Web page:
Recent political events stirred up a lot of deep conversations, as well as knee-jerk reactions, among parents about the topic of consent – what is it; what does it look or sound like; and most importantly – how do I talk to my kids about it?
Whether your child is two or twenty, it’s neither too early nor too late to start or continue conversations about sexual consent and bodily autonomy.
Starting that conversation doesn’t need to feel scary or intimidating. Teaching your child about consent and bodily autonomy – the premise that each individual gets to make their own decisions in relation to their body – can be as easy as teaching manners and common courtesy. In fact, if you think of consent as a person’s inherent right to protect their own body, teaching your kids to acknowledge and respect their own or someone else’s physical rights becomes as easy as teaching them to say “please,” “may I,” or “excuse me.”
In our family, we began having conversations about “good touch” and “bad touch” when our boys were in preschool and away from us for the first time.
As they got older and began spending time at friends’ homes, the conversations evolved. Then, as they started to show interest in girls, the conversation shifted from how someone else might hurt them, to how they could avoid hurting someone else. Early conversations focused on the kinds of things that were inappropriate for adults or other kids to do or say to them. As they entered late elementary school and middle school, we began to focus on how do you appropriately show interest in someone else and what do you do if they don’t like you in the same way. With a teenager, we focus on how to ask someone on a date as well as the importance of asking someone before you initiate any kind of romantic touch, like hand-holding, hugging, or kissing. Beyond that, we’ve discussed the idea of “locker room” talk and our belief that it objectifies and demeans the subject of such talk and debases the ones talking like that.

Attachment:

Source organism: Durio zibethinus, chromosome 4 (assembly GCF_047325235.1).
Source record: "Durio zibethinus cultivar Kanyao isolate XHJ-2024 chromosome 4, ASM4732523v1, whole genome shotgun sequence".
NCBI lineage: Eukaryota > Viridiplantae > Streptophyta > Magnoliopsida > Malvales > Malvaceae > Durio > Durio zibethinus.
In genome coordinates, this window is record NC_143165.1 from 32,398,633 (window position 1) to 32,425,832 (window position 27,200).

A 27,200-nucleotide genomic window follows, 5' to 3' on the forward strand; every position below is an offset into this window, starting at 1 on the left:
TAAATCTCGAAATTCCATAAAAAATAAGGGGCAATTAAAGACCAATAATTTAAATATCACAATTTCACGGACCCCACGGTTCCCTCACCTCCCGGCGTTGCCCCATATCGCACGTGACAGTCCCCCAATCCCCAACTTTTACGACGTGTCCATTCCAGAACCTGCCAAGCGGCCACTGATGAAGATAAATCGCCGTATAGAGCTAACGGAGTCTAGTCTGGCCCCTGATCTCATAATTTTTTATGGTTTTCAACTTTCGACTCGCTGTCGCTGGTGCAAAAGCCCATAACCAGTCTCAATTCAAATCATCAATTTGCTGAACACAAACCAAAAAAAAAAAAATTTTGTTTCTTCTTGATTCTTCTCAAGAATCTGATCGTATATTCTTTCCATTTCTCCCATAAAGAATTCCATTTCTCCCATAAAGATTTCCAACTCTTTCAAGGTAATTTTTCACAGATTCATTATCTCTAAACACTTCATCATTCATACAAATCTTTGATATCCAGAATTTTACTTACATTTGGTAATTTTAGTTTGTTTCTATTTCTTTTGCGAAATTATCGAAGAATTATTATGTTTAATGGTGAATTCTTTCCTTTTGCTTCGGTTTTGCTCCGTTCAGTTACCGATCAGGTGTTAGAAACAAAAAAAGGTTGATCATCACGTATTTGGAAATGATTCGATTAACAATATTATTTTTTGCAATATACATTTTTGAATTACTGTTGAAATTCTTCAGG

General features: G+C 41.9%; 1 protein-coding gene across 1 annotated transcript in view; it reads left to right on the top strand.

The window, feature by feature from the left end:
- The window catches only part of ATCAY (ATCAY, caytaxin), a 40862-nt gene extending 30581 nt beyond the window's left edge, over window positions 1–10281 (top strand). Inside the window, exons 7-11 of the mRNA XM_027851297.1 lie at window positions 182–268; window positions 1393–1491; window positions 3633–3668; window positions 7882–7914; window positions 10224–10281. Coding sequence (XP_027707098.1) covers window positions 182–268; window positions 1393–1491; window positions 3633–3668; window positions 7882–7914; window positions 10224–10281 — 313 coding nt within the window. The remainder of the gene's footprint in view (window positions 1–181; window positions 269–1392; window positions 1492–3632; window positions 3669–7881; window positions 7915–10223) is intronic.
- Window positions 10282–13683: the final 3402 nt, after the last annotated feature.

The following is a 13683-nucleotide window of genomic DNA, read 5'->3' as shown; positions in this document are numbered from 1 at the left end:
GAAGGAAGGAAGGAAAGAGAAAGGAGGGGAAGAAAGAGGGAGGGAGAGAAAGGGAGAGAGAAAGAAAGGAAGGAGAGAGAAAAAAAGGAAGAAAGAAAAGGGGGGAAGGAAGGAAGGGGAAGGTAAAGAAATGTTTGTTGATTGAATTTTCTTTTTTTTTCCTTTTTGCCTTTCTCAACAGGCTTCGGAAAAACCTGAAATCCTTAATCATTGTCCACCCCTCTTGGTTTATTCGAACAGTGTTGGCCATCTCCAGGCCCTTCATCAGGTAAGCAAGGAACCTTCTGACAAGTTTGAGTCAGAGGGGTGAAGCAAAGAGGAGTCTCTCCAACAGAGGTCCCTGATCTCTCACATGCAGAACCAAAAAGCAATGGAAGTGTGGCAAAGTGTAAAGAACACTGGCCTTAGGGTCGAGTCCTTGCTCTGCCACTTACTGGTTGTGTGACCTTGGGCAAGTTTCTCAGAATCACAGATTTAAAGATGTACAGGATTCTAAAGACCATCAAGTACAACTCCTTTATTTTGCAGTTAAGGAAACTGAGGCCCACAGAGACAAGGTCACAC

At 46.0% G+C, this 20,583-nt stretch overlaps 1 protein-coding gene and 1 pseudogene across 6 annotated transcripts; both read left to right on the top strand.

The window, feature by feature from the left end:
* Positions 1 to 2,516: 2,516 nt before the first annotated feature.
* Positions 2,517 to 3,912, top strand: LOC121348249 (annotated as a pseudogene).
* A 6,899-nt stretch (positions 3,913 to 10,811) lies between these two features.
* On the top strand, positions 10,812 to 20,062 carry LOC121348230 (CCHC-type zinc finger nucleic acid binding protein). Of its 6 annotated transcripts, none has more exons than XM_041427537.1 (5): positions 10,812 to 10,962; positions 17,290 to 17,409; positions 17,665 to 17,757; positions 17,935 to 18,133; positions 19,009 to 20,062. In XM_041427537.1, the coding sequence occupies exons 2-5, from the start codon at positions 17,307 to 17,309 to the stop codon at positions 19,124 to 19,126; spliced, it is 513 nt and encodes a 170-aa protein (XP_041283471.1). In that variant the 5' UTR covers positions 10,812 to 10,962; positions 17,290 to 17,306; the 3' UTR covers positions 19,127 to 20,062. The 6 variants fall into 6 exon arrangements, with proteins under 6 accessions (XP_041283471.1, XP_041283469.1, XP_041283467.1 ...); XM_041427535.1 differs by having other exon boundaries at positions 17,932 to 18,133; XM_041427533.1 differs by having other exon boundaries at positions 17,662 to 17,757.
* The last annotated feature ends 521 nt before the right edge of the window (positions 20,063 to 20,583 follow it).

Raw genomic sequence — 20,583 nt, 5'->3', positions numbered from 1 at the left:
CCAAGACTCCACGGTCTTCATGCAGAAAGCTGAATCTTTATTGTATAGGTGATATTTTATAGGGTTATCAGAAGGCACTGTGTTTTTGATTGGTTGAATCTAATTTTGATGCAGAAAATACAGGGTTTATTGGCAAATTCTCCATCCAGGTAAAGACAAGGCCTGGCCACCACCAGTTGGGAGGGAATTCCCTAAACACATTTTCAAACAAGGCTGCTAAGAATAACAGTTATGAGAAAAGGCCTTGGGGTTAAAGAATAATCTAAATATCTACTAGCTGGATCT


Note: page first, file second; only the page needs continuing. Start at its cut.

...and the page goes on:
One area that we have addressed that I think gets overlooked is teaching your child, not only how to ask for consent, but how to accept and respect any answer given to them, even “No.”
I know that seems basic and obvious, but if it were, we wouldn’t really need to have these conversations, would we? Think about the two-year-old having a meltdown because you said he cannot have candy. Or the ten-year-old who loses their mind and digs a deeper hole of trouble because you take away their video games. Now…amplify that into a twenty-year-old who has always gotten his way, fueled by alcohol, being told by a young woman that she doesn’t want to have sex with him. We all want to believe that our sons would accept that answer and respectfully see that she got home safely. But would they?
If we’ve created environments that promote toxic masculinity where boys are punished for “losing” or looking weak or if we’ve allowed them to always get whatever they want without teaching them how to handle disappointment or loss in healthy ways; if we’ve never had explicit conversations telling our kids that “no means no,” and you accept that answer and then gracefully make your exit, letting that be the end of the matter…then how do we know how our kids will behave in that situation? That’s why these conversations matter and why we need to create an on-going, free-flowing conversation that starts when youthful brain elasticity allows empathy and compassion to develop easily.